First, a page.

GCM: Which core competencies are Moteg's focus?
The core competencies of Moteg are the analysis, simulation, construction and production of electric drives as well as advice and planning for the electrification of commercial vehicle fleets.
On a large scale, we do analyzes and simulations of, for example, bus networks in public transport. Here not only the future electric drive of the vehicles is simulated, but also, for example, the air resistance, the acceleration and braking processes and the entire topography are taken into account in order to ultimately achieve the required energy consumption of each individual vehicle with an accuracy of better than 5 percent to be able to calculate. We then use this to create a technical and business concept for converting from diesel to electric operation. On a small scale, our absolute strength lies in developing and ultimately simulating a new special electric motor in the computer to such an extent that the performance data calculated from it usually only deviate marginally from the measured values of the first sample. This enables us to ensure very short development cycles for our units, which saves resources and costs.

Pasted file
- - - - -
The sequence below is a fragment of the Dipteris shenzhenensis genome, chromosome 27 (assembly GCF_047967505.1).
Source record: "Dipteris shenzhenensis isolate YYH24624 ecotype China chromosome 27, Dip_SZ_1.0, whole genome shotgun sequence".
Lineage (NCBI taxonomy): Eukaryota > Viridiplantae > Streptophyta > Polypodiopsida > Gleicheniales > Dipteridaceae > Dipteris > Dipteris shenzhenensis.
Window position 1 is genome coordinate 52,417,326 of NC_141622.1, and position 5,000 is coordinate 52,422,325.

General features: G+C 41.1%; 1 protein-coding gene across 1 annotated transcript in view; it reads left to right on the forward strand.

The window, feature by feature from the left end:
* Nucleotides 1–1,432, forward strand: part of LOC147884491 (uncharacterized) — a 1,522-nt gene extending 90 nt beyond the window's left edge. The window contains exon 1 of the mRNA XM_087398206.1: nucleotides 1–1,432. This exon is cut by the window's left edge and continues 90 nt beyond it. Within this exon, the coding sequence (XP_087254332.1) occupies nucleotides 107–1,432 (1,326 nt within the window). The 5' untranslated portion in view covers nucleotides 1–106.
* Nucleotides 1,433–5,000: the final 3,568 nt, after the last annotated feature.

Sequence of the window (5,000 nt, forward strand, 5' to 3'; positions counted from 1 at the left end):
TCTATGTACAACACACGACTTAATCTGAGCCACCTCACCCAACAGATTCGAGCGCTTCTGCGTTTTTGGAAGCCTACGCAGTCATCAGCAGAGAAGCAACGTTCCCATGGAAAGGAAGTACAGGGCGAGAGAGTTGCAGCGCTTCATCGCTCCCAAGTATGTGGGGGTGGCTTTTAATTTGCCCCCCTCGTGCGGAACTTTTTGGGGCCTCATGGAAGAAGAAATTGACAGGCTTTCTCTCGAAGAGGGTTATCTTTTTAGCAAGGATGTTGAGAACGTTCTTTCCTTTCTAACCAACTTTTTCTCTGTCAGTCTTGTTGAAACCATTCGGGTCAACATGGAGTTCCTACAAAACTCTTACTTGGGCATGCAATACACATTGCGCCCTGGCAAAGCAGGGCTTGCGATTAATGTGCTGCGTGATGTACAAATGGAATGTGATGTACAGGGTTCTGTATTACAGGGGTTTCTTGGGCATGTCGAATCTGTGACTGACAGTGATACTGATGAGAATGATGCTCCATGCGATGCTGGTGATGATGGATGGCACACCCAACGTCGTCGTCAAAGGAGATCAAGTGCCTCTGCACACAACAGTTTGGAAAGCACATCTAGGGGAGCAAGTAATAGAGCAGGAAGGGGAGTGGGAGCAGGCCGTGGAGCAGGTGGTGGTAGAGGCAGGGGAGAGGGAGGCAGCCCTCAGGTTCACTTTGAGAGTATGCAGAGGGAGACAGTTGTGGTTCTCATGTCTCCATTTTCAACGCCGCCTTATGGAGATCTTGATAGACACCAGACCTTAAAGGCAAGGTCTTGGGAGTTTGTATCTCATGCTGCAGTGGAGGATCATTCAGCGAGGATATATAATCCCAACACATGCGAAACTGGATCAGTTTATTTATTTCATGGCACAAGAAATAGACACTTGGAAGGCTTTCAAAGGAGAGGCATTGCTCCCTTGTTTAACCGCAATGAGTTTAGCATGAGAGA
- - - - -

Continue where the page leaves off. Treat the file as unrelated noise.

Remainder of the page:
GCM: In which areas of electric motor development can we expect progress in the coming years?
The key word here is system integration! In all mobile areas, the power-to-weight ratio of the system components is of course of decisive interest. In the electrification of mobile drive technology, it is or is becoming more and more important to use electric motors that meet the exact system requirements. Here it is particularly important to correctly take into account the exact operating behavior depending on the operating temperatures that arise and their interactions with adjacent system components. Current and future electric motor development is no longer just the selection or modification of a catalog motor! So it is primarily no longer about new or better materials and designs, but about the more intelligent use of these and their increasingly complex advance simulations.